What do an Uber driver, app developer, social media manager, data scientist, influencer, and drone operator have in common?
They are all jobs that didn’t exist 10 years ago and they’re all a result of the super-fast technological change – something that shows no sign of slowing.
According to Willis Towers Watson, 65 percent of children going into primary school today will end up working in jobs that don’t yet exist. That’s an impressive stat, but it’s nothing new. Remember, a decade ago the first iPhone had just launched and Twitter was only just starting out. We are a generation familiar with constant change and fast-paced innovation.
I see headlines every day out about how robots will take our jobs and why AI could destroy more jobs that it creates. But in practice, I don’t see it and the data doesn’t show it. Globally, according to the International Labour Organization (ILO) the unemployment rate is predicted to fall and in France specifically, is at its lowest level since 2009.
SAP is Europe’s biggest tech company — the only one valued at more than $100 billion and through the acquisition of newer, more disruptive companies and technologies, we have become both the tech originator and innovator. From where I’m sitting, technology is not limiting human capability, it’s augmenting it.
Elon Musk, someone synonymous with technological progress and AI-led autonomy agrees. When faced with production delays of his new electric car, he recently tweeted: “Yes, excessive automation at Tesla was a mistake. To be precise, my mistake. Humans are underrated.”
This is the clearest example yet of why people aren’t and won’t be cast aside by a new team of robots. At SAP, we’re 13,000 strong in the EMEA North region and we’re focused on how we empower our people and our customers to make more informed decisions faster. The digital enterprise of the future will be built and led by people who can augment their capability with data, not by robots.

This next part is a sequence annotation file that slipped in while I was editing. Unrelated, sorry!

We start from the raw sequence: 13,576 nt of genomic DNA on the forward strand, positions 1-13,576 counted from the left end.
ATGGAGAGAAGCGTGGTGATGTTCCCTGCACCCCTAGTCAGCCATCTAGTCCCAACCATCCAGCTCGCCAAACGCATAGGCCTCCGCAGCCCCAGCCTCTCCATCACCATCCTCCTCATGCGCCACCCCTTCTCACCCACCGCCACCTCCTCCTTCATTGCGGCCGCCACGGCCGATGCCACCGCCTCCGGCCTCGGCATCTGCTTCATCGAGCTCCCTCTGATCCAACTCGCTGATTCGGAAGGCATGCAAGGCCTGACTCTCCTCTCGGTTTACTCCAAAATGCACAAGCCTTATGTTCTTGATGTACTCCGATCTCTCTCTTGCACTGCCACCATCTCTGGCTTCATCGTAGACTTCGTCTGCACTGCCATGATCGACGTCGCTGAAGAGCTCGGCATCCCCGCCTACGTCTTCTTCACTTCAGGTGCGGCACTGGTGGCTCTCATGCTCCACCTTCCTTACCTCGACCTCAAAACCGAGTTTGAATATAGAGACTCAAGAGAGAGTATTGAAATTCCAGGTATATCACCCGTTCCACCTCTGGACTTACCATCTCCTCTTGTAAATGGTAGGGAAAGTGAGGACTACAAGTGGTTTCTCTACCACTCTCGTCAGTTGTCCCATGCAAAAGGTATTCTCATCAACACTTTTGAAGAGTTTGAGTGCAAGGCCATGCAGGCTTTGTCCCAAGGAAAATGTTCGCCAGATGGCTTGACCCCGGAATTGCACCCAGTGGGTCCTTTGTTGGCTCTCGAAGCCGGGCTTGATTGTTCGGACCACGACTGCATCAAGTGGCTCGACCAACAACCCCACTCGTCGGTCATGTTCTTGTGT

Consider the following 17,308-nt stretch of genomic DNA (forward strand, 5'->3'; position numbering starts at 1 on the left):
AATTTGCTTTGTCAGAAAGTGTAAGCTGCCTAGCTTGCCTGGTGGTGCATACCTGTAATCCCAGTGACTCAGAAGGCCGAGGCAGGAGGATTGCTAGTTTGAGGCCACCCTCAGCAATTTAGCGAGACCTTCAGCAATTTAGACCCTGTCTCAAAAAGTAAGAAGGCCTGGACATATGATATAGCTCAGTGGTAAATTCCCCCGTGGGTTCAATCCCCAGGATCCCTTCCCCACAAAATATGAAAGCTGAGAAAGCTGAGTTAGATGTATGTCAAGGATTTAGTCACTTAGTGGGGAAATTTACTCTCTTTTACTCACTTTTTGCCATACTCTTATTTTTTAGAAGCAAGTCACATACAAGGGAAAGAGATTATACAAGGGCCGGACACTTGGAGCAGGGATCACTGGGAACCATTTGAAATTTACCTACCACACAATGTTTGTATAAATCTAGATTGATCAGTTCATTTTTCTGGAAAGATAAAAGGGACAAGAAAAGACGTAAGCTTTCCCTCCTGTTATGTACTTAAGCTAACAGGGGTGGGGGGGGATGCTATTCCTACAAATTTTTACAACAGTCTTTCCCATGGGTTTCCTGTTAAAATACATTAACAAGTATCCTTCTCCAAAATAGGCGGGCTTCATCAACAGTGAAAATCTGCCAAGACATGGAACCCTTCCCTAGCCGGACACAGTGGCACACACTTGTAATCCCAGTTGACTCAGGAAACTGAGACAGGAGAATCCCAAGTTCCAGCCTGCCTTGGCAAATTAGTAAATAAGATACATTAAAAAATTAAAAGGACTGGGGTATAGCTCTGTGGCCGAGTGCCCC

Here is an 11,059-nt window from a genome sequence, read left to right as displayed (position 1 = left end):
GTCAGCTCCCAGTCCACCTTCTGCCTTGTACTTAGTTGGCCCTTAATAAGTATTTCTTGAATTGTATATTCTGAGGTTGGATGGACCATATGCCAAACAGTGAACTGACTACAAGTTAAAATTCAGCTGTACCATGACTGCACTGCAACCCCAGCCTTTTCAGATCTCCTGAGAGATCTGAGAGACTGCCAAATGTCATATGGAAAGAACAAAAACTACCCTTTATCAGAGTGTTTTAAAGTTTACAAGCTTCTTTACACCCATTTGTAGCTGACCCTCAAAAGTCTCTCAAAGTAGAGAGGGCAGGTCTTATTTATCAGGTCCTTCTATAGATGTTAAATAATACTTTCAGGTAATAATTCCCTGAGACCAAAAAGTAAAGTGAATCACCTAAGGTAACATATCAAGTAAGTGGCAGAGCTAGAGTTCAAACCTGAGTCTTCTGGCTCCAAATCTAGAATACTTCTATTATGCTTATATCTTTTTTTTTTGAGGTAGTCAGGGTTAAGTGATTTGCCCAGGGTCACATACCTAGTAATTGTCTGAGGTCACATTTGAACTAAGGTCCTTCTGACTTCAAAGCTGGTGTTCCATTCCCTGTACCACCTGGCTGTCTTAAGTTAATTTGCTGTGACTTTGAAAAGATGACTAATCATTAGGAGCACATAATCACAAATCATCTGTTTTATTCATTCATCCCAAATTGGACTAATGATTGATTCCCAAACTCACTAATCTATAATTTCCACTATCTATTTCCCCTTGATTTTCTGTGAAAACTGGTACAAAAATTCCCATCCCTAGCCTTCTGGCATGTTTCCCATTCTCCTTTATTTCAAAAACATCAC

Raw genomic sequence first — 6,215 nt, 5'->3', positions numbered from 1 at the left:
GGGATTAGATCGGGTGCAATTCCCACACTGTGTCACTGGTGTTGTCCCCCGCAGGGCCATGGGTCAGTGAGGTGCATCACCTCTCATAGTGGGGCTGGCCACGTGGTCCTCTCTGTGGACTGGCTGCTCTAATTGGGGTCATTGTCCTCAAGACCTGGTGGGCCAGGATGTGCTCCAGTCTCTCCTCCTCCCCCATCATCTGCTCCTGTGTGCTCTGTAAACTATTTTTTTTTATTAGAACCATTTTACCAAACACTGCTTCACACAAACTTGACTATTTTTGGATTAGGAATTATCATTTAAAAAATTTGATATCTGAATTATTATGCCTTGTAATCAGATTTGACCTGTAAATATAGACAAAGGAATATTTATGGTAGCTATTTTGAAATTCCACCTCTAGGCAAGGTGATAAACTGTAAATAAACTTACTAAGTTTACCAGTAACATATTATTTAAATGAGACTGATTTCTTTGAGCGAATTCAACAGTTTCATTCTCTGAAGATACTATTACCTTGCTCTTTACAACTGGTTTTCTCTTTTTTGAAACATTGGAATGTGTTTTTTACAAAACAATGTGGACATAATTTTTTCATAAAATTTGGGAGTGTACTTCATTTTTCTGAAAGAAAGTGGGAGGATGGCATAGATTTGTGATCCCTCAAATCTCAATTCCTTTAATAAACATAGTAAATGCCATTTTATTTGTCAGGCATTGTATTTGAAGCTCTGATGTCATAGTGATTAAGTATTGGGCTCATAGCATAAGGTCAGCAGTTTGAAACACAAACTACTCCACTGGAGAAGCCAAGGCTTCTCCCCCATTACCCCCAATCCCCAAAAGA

The digital enterprise of the future will be led by people who can augment their capability with data, not by robots
I would argue that data is actually making us more human. It allows us to spend time on creative projects where emotion, tone, and sentiment is at the heart of everything we do. By understanding how to collaborate with machines to augment human capabilities we can be a driver of innovation, a creator of wealth, and a purpose-driven business committed to social impact.
Artificial intelligence (AI) might one day be able to tell you the answer to the Yang–Mills existence and mass gap, one of the unsolved Millennium Prize Problems. But, it won’t be able to understand the cultural or social impact of using digitization to combat the impact of climate change or the difference the technology at the center of complex medical issues makes to the families of people saved and cured.
Our belief is that the innovation economy will be shaped by thriving technology ecosystems that require three key elements: great people, talented teams, and purpose-driven businesses that can influence, impact, and supercharge growth — three human qualities.
Spotting new talent and training and retaining and retraining people who will make up the future workforce is essential to compete in the innovation economy; we need people who think differently.
As we realize the impact of exponential thinking and technologies, including AI and machine learning, we will better understand how innovation will augment human capability and accelerate social, environmental, and economic change.
I’ll be speaking about how data can make us more human at Vivatech in Paris on Friday, May 25. See you there.
Brian Duffy is president of EMEA North at SAP.